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Physicality in the spiritual life These recent days of cooler weather provide a welcome respite from the heat and humidity of the summer just past, even for a lover of hot weather like me. The truth is that while I like to bask in the heat, I do not like to work in it. Exercise outdoors becomes arduous, and the simple labor of mowing the lawn at the Smiths’ house on a hot July day can be my undoing. Physical labor is no small thing for folks who, like me, are mostly not accustomed to such things. I think of my own circumstances in contrast to those of my father, who labored all his life long, mostly as a farmer and a worker in road construction. His work was not so much a choice for him as a way of life. He did relish being outdoors, and he never much like air conditioning, inured as he was to the summer heat of West Texas. But be very clear: he labored hard in ways I have never had to. Twenty-five years ago, or longer, I read in a biography of Charles Simeon, the great evangelical thinker in nineteenth-century England, some of the usual counsel he had for his students at Cambridge. He told them that every day he would walk to the two-mile stone (a mile marker from the University) to make certain that the stone was still there, and he would commend such practice to anyone engaged in the “reading life.” A four-mile daily walk is not a bad discipline for anyone engaged in what is otherwise a sedentary livelihood and manner of life, and I have managed to approximate that discipline for the past several decades (not, I will admit, a daily practice). But I am also clear that I can choose not to engage in that discretionary

exercise, on any given day or for stretches of time, whether for reasons of ill health, travel, a bum knee, or good old-fashioned laziness. My freedom to choose is not available to billions of people in this world, whose very life will depend on hard physical labor. Such labor does not deserve any condescending glance or foolish romanticism. But we do well to remember that Benedict, in his Rule for Monks, described a spiritual life existing in a three-fold balance: (physical) work, study, and prayer-all of which is to be undertaken for the sake of the community, which is the matrix of the monk’s spiritual life, and for which there is no substitute. That is hardly an unreasonable balance--work, study, and prayer. Physicality is all the more necessary for anyone desiring a deeper spiritual life, especially since spirituality, misguided, can seduce a person into forgetting the body. Anyone who has ever engaged in a demanding course of study, or a mentally or emotionally challenging vocation, to cite but two examples, will have faced that challenge. Sometimes the option of Charles Simeon is the likely one available, and if so, then let us choose it. But let us never forget those for whom such a choice is not an option, whose lives depend upon their labor. (adapted from a blog entry written August 2008)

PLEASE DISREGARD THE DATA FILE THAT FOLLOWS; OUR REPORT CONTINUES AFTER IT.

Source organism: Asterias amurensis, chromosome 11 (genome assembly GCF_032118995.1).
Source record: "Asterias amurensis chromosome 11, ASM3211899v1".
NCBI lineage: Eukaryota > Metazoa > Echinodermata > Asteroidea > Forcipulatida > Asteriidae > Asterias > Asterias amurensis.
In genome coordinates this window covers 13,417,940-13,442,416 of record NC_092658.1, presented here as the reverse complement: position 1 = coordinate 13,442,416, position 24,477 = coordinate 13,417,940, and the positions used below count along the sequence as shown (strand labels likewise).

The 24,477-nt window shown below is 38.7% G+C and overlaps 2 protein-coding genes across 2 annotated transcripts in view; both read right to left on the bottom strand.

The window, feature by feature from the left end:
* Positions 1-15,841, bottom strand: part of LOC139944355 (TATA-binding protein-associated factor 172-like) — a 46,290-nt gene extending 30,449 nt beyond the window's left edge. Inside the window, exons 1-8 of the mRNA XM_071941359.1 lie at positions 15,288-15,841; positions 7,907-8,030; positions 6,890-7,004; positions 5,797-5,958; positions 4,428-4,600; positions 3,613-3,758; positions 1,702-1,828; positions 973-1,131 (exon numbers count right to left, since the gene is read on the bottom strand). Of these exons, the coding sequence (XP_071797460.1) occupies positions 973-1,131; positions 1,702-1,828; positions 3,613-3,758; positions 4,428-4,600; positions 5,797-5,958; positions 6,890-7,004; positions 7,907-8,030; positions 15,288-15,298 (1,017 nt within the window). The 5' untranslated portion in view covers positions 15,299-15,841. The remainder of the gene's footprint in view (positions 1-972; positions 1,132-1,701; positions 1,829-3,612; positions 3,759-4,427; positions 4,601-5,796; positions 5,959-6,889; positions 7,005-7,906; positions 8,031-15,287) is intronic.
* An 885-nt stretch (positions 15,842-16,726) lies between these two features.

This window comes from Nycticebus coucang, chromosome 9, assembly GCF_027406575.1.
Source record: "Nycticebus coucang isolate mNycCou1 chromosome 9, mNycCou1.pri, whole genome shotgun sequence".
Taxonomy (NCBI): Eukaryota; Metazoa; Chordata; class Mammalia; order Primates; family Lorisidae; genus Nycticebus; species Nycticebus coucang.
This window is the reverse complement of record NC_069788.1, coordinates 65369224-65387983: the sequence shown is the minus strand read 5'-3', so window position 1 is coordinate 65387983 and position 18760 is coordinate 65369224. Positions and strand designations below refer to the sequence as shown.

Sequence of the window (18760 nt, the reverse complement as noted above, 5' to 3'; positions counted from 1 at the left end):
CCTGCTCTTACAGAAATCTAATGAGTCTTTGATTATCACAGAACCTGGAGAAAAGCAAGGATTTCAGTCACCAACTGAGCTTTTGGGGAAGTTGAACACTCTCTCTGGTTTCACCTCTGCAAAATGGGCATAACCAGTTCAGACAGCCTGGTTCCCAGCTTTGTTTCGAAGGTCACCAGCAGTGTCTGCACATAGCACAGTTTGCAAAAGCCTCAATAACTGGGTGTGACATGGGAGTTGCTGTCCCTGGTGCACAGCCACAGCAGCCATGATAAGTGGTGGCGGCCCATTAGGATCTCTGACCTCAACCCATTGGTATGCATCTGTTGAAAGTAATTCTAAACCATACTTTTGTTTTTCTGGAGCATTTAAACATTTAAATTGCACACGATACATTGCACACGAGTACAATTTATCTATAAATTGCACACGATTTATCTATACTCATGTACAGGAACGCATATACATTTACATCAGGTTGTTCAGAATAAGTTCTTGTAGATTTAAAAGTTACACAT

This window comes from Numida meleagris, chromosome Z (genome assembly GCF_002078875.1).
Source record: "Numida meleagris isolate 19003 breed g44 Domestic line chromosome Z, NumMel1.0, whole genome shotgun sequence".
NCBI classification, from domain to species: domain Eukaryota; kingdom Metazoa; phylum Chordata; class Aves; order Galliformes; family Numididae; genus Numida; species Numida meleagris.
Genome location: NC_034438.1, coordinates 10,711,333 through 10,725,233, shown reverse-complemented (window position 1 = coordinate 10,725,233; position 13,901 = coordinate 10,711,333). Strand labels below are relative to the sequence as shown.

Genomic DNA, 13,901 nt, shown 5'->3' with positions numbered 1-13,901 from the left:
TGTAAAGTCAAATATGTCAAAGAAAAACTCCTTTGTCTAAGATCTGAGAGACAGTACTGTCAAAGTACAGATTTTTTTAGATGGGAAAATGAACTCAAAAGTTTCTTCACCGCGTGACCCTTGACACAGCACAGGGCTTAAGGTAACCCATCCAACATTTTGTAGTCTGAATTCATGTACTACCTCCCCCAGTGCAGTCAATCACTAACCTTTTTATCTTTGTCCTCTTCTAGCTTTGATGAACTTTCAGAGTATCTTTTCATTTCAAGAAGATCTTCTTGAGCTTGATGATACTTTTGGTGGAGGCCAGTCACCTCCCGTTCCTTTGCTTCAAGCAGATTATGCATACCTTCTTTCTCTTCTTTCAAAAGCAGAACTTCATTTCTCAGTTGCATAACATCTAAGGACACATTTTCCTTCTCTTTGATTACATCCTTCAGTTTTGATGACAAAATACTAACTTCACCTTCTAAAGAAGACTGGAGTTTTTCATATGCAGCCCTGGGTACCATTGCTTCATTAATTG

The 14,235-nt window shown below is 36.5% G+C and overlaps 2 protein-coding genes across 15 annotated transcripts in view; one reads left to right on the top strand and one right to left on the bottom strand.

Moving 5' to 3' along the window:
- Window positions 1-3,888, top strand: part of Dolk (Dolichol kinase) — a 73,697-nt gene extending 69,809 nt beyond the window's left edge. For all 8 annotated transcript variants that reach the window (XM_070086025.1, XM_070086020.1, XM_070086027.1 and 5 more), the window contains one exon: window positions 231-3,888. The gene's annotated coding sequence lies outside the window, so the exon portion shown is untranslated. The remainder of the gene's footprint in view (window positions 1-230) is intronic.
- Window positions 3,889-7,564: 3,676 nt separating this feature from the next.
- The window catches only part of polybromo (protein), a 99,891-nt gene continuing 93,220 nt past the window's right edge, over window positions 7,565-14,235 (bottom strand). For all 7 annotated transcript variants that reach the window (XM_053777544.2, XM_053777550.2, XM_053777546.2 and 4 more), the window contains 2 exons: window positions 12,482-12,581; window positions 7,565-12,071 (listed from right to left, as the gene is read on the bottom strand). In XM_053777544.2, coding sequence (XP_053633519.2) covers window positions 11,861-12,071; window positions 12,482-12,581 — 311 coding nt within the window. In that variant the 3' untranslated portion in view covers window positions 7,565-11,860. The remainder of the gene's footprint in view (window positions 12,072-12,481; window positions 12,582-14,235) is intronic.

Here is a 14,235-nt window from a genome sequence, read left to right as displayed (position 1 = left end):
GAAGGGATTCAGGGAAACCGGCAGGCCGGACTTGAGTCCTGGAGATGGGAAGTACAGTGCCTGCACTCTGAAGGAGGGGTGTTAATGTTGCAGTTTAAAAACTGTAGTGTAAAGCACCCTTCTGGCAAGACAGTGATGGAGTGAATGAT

October 2011

Physicality in the spiritual life  

Monthly column from the Rt. Rev. Wayne Smith, Bishop of the Episcopal Diocese of Missouri